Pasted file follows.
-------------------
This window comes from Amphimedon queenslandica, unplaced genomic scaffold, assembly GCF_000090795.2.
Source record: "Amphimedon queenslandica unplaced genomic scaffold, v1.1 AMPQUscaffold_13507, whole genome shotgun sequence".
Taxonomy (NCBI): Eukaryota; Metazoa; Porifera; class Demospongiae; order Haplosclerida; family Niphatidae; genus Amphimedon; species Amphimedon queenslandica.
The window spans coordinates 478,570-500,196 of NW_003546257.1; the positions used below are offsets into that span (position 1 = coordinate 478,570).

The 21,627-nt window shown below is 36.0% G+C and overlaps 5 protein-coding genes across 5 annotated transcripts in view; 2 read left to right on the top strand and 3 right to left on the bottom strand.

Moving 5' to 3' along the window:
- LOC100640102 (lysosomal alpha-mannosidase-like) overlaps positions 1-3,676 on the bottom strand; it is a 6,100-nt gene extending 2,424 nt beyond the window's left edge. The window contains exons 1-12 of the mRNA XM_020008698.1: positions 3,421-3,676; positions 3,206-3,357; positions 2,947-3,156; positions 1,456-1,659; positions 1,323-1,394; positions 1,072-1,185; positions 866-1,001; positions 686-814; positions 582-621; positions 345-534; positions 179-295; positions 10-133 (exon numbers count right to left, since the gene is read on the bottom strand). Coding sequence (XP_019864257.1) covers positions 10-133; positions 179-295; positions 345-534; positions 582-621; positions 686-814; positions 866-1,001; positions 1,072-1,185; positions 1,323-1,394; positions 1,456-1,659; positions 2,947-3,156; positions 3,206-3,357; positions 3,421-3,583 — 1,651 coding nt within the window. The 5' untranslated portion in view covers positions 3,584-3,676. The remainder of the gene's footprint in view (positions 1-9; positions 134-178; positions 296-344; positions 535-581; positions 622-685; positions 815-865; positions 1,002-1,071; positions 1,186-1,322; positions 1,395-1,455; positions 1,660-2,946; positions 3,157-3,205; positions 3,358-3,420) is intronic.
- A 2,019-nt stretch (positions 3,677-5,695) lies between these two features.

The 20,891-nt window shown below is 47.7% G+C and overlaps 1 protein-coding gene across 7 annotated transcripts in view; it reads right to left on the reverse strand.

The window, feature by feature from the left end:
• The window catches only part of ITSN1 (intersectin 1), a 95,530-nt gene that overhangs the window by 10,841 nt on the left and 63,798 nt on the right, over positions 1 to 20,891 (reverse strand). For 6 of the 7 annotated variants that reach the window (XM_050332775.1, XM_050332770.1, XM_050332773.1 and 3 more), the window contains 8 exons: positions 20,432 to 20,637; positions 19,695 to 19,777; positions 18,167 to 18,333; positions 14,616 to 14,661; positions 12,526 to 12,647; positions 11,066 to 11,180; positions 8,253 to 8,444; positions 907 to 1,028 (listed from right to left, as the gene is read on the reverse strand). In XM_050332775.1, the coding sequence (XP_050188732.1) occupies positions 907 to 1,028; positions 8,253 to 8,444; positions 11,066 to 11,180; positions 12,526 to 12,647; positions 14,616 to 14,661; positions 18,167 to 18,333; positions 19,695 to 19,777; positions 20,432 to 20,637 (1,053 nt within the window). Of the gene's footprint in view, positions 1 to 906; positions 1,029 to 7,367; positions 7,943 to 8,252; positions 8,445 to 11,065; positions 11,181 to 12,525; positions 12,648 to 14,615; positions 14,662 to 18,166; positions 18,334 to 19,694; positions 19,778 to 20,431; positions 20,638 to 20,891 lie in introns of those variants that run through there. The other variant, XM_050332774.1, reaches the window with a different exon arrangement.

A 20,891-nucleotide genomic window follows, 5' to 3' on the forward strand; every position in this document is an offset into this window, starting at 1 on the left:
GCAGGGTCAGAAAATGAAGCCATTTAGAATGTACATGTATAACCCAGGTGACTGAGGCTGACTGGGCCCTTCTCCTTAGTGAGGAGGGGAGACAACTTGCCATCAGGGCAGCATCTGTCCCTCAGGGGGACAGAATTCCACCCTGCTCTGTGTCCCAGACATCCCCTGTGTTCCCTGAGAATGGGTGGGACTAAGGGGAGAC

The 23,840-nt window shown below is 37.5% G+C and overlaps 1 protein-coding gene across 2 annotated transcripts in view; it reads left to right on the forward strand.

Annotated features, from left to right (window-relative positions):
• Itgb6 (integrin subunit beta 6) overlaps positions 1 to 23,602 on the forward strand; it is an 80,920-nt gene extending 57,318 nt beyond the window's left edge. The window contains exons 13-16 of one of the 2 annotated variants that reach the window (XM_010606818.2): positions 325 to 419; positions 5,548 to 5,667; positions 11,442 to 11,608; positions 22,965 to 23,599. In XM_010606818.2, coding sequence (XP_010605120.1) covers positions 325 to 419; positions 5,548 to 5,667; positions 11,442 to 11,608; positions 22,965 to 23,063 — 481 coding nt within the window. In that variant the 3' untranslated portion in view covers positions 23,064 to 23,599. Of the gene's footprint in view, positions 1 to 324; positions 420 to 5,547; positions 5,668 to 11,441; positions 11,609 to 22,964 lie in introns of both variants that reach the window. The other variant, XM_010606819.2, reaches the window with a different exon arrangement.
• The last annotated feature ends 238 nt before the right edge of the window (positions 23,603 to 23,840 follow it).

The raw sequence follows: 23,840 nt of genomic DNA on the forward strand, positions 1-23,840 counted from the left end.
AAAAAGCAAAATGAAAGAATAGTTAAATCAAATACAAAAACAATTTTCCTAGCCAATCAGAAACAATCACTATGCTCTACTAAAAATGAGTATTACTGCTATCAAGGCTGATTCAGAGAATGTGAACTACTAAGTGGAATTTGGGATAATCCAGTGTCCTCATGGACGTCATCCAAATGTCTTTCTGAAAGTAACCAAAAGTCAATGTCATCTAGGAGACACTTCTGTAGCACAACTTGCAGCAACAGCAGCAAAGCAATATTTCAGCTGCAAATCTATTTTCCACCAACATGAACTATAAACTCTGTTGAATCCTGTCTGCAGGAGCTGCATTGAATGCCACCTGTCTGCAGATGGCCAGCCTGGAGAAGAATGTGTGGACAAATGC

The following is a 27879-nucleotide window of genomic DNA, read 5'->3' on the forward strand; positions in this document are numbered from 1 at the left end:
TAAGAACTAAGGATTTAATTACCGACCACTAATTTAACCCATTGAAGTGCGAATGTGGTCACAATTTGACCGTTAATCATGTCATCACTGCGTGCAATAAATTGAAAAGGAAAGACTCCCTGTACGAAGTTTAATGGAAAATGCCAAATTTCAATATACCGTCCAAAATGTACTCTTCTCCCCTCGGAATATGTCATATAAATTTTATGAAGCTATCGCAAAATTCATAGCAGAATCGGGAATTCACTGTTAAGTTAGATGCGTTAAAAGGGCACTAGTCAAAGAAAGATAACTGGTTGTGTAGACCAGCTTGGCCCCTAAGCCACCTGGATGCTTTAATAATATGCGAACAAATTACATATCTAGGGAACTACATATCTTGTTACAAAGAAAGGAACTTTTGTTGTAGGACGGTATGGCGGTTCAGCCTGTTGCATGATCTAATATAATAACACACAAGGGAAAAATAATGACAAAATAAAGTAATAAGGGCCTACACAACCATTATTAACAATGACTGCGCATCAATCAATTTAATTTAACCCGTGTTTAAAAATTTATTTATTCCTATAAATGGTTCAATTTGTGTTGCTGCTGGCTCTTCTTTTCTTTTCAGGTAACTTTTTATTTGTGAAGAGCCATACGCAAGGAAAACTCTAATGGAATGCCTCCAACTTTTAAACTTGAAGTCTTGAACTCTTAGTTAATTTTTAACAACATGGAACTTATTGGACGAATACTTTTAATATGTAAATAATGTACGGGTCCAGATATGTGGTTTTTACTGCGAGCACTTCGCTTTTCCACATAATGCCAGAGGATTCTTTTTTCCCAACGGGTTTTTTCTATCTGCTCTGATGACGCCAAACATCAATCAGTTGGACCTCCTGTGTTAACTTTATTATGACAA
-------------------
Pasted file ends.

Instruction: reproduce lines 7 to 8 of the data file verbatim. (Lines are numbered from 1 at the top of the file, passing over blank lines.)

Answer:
- LOC100640102 (lysosomal alpha-mannosidase-like) overlaps positions 1-3,676 on the bottom strand; it is a 6,100-nt gene extending 2,424 nt beyond the window's left edge. The window contains exons 1-12 of the mRNA XM_020008698.1: positions 3,421-3,676; positions 3,206-3,357; positions 2,947-3,156; positions 1,456-1,659; positions 1,323-1,394; positions 1,072-1,185; positions 866-1,001; positions 686-814; positions 582-621; positions 345-534; positions 179-295; positions 10-133 (exon numbers count right to left, since the gene is read on the bottom strand). Coding sequence (XP_019864257.1) covers positions 10-133; positions 179-295; positions 345-534; positions 582-621; positions 686-814; positions 866-1,001; positions 1,072-1,185; positions 1,323-1,394; positions 1,456-1,659; positions 2,947-3,156; positions 3,206-3,357; positions 3,421-3,583 — 1,651 coding nt within the window. The 5' untranslated portion in view covers positions 3,584-3,676. The remainder of the gene's footprint in view (positions 1-9; positions 134-178; positions 296-344; positions 535-581; positions 622-685; positions 815-865; positions 1,002-1,071; positions 1,186-1,322; positions 1,395-1,455; positions 1,660-2,946; positions 3,157-3,205; positions 3,358-3,420) is intronic.
- A 2,019-nt stretch (positions 3,677-5,695) lies between these two features.